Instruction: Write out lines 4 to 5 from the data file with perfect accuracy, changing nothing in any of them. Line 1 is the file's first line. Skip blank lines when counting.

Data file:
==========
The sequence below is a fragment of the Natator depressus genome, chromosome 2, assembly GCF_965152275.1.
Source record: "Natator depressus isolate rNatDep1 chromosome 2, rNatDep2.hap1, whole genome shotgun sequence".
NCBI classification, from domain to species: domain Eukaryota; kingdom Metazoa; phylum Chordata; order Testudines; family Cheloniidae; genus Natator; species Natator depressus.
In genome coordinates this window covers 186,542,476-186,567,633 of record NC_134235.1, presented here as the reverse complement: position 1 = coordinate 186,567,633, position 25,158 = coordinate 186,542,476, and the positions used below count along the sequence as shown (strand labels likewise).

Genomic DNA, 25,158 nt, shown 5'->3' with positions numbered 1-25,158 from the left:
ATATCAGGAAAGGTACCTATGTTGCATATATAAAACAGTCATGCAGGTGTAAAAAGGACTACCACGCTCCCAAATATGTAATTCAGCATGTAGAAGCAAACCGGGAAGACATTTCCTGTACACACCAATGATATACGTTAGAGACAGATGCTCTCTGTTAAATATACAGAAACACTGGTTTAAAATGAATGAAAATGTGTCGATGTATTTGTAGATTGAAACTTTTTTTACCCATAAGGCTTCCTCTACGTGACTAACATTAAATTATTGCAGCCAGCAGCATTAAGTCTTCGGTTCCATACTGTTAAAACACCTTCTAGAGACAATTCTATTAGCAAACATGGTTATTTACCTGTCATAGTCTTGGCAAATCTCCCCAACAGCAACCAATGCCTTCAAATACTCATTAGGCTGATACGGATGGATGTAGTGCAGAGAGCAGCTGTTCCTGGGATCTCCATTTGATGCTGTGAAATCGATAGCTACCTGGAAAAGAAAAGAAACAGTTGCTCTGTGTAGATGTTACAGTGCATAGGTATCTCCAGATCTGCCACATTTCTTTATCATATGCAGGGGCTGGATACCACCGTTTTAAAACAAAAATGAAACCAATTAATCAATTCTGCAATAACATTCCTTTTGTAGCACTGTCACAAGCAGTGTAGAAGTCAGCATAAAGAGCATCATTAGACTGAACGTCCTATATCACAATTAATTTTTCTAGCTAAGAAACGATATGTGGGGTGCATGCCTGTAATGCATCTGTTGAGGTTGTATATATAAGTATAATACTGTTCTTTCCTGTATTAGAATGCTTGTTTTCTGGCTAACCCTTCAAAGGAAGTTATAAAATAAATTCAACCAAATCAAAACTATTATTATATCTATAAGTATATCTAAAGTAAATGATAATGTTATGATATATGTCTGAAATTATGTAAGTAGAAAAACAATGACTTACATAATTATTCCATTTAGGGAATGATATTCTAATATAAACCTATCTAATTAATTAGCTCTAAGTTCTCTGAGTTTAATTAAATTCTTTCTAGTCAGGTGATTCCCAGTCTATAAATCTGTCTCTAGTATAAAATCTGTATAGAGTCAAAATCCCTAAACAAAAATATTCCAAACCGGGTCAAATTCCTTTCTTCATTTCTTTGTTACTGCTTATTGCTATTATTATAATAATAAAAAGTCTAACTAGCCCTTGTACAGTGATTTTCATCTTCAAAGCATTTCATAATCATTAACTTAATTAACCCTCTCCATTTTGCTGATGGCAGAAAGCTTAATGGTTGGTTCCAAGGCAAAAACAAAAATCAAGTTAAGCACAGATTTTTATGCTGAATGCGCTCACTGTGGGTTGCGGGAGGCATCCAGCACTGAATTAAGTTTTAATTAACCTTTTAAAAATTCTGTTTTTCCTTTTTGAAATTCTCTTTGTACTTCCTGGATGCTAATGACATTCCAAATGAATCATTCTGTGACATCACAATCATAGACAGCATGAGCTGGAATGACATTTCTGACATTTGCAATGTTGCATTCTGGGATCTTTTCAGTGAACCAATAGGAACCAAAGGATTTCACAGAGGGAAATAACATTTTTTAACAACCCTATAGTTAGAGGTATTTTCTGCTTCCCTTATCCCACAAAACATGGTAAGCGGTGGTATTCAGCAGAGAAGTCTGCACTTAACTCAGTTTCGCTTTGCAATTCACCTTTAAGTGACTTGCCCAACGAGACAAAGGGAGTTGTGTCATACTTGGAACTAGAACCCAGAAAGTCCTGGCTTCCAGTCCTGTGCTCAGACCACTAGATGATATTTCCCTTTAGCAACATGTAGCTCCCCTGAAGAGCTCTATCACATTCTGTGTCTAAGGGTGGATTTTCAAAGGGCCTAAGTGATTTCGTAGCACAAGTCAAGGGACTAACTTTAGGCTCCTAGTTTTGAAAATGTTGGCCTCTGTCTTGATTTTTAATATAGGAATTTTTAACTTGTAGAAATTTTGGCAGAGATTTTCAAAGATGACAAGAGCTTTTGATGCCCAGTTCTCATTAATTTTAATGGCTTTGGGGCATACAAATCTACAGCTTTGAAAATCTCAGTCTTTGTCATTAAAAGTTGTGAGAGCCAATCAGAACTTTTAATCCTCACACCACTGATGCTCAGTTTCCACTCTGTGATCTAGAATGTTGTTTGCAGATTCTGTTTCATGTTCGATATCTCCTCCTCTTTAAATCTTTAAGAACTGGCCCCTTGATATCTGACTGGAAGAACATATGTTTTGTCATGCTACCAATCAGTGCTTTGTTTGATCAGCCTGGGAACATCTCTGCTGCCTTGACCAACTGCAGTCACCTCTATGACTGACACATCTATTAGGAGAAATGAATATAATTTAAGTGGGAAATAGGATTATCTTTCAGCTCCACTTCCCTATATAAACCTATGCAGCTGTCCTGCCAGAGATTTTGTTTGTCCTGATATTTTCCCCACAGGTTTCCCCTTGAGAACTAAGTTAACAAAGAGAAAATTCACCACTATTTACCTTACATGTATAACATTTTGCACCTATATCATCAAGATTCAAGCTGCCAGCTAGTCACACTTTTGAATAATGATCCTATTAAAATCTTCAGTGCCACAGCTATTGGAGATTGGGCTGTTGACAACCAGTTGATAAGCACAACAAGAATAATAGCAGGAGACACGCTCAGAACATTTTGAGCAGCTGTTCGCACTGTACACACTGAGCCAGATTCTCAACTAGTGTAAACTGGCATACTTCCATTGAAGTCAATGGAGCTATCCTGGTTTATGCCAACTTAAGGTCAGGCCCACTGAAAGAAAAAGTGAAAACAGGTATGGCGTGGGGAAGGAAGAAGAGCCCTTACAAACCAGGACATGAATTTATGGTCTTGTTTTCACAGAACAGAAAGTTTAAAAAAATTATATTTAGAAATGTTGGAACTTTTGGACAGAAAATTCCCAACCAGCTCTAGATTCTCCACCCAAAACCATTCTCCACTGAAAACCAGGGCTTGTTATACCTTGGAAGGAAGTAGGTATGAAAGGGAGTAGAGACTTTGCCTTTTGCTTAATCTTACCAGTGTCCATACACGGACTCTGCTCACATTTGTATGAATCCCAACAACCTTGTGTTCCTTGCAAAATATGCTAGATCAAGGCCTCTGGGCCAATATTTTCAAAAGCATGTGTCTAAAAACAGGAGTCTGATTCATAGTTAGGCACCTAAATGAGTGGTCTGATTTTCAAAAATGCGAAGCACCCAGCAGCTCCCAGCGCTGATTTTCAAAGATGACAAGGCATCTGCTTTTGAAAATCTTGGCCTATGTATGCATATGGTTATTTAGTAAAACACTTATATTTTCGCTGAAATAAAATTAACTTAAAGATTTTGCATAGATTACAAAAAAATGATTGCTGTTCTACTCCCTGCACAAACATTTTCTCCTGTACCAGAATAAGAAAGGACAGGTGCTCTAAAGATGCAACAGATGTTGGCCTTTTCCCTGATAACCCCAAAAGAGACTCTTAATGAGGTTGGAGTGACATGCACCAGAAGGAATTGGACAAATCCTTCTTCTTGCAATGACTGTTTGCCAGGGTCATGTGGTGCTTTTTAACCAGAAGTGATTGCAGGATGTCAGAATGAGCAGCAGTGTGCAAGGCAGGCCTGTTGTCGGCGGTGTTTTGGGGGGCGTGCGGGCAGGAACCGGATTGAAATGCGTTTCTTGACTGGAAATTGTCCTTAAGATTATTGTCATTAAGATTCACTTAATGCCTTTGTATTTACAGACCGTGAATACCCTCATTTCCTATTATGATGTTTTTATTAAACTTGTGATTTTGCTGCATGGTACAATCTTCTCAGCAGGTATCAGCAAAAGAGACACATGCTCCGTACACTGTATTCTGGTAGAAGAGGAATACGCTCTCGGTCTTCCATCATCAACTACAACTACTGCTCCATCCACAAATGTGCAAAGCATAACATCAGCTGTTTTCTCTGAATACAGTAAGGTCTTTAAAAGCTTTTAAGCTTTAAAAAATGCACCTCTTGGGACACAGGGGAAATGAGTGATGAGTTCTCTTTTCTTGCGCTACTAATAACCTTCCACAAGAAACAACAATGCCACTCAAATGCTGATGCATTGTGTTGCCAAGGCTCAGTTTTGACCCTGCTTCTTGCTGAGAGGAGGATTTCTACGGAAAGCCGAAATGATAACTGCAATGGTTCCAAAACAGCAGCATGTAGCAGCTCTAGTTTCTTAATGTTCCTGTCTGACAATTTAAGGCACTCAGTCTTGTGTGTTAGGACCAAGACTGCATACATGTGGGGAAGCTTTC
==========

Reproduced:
In genome coordinates this window covers 186,542,476-186,567,633 of record NC_134235.1, presented here as the reverse complement: position 1 = coordinate 186,567,633, position 25,158 = coordinate 186,542,476, and the positions used below count along the sequence as shown (strand labels likewise).

Genomic DNA, 25,158 nt, shown 5'->3' with positions numbered 1-25,158 from the left: